Chained Dogs’ Heatstroke Deaths Prompt Urgent Call to Bring Dogs Inside

After PETA Discovers Three Dead Dogs in Three Days, Group Issues National Appeal: Don't Let Dogs Suffer and Die Outside

For Immediate Release:
August 1, 2020

David Perle 202-483-7382

Norfolk, Va. – In the course of just three days, PETA fieldworkers discovered the bodies of three dogs who had been kept chained outside in the heat—and with much of the U.S. in the grip of a dangerous heat wave, PETA is urging people across the country to bring dogs inside immediately.

It was 100.6 degrees with 81% humidity when the group’s fieldworkers discovered the decomposing remains of a chained dog boarded up inside a doghouse. Just two days later, they found the bodies of two pit bulls—who were tethered and tangled in direct sunlight, unable to reach water or shade—at another property. Videos and photos of the dogs can be viewed here.

“Our fieldworkers see only a fraction of the dogs left helpless in the heat in yards across the country,” says PETA Senior Vice President Daphna Nachminovitch. “We urge everyone to keep their dogs inside and notify authorities immediately if they see a dog out in the heat. Just one phone call could save a dog’s life.”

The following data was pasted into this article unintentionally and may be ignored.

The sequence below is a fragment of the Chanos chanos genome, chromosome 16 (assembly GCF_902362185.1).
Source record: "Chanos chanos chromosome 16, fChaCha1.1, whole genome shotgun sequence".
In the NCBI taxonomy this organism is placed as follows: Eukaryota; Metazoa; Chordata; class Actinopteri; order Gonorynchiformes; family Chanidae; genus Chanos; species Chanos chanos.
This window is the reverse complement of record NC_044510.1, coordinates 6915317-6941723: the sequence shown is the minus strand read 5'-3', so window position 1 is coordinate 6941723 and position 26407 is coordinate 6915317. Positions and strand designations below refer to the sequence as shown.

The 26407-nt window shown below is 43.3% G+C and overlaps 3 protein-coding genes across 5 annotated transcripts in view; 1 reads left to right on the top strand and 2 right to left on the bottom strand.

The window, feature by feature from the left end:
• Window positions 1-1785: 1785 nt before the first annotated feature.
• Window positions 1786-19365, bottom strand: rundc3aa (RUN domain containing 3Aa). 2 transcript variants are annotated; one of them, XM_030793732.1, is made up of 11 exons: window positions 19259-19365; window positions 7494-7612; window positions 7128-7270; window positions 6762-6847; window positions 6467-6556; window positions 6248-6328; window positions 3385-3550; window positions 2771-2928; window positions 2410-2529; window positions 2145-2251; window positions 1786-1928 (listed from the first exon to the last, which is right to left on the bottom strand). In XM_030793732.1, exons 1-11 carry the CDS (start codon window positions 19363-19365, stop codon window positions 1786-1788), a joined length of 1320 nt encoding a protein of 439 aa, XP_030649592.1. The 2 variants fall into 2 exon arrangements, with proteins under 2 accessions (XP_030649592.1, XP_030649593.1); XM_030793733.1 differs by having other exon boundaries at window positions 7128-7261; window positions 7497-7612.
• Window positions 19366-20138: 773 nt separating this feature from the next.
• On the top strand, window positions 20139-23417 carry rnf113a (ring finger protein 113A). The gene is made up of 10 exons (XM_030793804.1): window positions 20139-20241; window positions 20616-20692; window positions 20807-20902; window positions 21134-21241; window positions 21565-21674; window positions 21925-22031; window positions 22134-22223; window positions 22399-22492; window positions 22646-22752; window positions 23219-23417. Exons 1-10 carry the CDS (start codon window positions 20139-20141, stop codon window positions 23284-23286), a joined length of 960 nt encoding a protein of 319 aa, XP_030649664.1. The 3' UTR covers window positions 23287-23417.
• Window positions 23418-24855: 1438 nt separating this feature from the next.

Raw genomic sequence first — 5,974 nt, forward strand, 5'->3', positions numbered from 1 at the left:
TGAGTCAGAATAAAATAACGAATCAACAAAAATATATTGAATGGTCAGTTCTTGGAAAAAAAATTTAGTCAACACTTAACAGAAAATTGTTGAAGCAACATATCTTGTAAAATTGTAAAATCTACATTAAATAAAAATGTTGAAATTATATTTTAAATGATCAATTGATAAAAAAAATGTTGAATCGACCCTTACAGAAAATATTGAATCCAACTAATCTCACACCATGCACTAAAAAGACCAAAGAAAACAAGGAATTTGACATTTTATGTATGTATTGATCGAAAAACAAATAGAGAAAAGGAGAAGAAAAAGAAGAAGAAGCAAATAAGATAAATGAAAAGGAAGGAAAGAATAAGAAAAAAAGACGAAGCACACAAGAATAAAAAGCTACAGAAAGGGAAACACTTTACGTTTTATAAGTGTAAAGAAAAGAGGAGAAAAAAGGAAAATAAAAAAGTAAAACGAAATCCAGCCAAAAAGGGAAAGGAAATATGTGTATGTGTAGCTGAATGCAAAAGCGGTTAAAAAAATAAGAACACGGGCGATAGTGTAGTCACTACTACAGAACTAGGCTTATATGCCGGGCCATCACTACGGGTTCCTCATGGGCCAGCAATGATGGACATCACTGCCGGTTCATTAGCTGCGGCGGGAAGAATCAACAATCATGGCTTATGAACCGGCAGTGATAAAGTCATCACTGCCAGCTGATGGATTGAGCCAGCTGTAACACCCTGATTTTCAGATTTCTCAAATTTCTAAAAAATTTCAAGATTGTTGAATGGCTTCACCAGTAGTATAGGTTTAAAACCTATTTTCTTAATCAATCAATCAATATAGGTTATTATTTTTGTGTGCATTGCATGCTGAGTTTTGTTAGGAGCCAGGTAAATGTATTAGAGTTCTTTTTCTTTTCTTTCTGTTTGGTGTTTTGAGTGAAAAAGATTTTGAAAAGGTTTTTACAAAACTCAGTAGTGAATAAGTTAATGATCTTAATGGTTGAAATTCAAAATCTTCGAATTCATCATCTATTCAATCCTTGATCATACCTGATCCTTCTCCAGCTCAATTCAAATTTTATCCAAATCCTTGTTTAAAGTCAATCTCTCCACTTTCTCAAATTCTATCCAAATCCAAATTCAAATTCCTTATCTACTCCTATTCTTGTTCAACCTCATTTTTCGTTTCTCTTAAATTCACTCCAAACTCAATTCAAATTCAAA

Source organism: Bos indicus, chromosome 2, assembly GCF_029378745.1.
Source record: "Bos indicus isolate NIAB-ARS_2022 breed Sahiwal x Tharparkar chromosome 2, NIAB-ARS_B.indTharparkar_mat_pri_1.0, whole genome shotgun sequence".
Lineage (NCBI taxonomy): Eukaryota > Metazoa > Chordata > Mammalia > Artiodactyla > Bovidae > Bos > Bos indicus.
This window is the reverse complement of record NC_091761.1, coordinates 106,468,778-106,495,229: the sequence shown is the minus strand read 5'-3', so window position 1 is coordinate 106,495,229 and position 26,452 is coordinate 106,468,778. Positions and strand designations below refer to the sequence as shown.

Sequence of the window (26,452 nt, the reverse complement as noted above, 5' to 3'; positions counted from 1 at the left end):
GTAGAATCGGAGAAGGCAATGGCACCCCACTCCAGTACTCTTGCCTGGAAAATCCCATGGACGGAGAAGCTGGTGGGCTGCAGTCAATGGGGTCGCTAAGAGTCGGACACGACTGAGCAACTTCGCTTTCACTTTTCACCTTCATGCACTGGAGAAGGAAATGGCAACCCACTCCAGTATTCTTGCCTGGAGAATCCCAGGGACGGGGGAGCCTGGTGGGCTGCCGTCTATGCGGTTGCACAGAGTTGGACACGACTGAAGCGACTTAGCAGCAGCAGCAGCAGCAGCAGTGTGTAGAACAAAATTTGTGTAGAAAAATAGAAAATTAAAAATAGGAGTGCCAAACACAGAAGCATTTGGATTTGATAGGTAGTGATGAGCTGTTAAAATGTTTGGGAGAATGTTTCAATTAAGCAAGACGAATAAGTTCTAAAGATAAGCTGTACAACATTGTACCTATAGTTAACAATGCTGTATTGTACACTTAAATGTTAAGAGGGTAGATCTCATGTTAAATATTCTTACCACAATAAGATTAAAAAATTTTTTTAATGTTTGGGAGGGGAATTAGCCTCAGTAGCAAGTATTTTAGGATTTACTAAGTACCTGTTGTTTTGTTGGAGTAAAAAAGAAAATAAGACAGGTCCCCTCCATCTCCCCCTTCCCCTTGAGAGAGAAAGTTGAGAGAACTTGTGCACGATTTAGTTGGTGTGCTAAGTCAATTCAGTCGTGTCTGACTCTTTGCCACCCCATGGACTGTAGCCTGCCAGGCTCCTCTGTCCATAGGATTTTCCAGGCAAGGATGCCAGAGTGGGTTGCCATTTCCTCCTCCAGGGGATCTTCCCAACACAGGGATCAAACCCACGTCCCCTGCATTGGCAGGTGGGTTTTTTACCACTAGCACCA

PETA points out that unlike humans, dogs can sweat only through their footpads and cool themselves by panting, so even brief sun exposure can have life-threatening consequences. Anyone who sees animals in distress and is unable to help should note their locations, take photos and videos, and alert local law enforcement immediately.

PETA worked with Virginia legislators to pass a law that went into effect last month making it illegal to keep dogs tethered in extreme heat or cold, among other conditions. The group has asked officials in Bertie County, North Carolina, where the three dogs’ remains were found, to pass a similar local ordinance.

PETA—whose motto reads, in part, that “animals are not ours to abuse in any way”—opposes speciesism, a human-supremacist worldview. For more information, please visit


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 Ingrid E. Newkirk

“Almost all of us grew up eating meat, wearing leather, and going to circuses and zoos. We never considered the impact of these actions on the animals involved. For whatever reason, you are now asking the question: Why should animals have rights?” READ MORE

— Ingrid E. Newkirk, PETA President and co-author of Animalkind